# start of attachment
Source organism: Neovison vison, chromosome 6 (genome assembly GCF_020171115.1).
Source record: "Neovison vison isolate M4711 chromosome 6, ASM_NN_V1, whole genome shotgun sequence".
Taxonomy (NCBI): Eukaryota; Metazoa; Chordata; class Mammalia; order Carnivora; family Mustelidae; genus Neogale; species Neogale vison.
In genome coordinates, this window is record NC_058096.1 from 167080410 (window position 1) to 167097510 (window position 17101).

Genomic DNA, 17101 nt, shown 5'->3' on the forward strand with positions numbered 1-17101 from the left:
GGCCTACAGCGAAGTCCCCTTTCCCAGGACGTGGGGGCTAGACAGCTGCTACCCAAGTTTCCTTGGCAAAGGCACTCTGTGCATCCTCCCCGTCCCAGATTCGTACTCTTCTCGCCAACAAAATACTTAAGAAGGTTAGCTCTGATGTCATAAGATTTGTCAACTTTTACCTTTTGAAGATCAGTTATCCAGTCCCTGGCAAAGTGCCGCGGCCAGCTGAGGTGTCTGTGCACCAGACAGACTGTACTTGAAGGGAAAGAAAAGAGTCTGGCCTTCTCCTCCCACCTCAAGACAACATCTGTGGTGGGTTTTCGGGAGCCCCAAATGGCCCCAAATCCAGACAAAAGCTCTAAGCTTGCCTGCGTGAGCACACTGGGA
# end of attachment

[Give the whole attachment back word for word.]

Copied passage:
Source organism: Neovison vison, chromosome 6 (genome assembly GCF_020171115.1).
Source record: "Neovison vison isolate M4711 chromosome 6, ASM_NN_V1, whole genome shotgun sequence".
Taxonomy (NCBI): Eukaryota; Metazoa; Chordata; class Mammalia; order Carnivora; family Mustelidae; genus Neogale; species Neogale vison.
In genome coordinates, this window is record NC_058096.1 from 167080410 (window position 1) to 167097510 (window position 17101).

Genomic DNA, 17101 nt, shown 5'->3' on the forward strand with positions numbered 1-17101 from the left:
GGCCTACAGCGAAGTCCCCTTTCCCAGGACGTGGGGGCTAGACAGCTGCTACCCAAGTTTCCTTGGCAAAGGCACTCTGTGCATCCTCCCCGTCCCAGATTCGTACTCTTCTCGCCAACAAAATACTTAAGAAGGTTAGCTCTGATGTCATAAGATTTGTCAACTTTTACCTTTTGAAGATCAGTTATCCAGTCCCTGGCAAAGTGCCGCGGCCAGCTGAGGTGTCTGTGCACCAGACAGACTGTACTTGAAGGGAAAGAAAAGAGTCTGGCCTTCTCCTCCCACCTCAAGACAACATCTGTGGTGGGTTTTCGGGAGCCCCAAATGGCCCCAAATCCAGACAAAAGCTCTAAGCTTGCCTGCGTGAGCACACTGGGA